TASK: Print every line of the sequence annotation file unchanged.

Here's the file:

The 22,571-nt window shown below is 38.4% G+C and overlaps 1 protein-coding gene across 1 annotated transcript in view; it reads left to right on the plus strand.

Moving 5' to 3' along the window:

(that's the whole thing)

The 22,571-nt window shown below is 38.4% G+C and overlaps 1 protein-coding gene across 1 annotated transcript in view; it reads left to right on the plus strand.

Moving 5' to 3' along the window: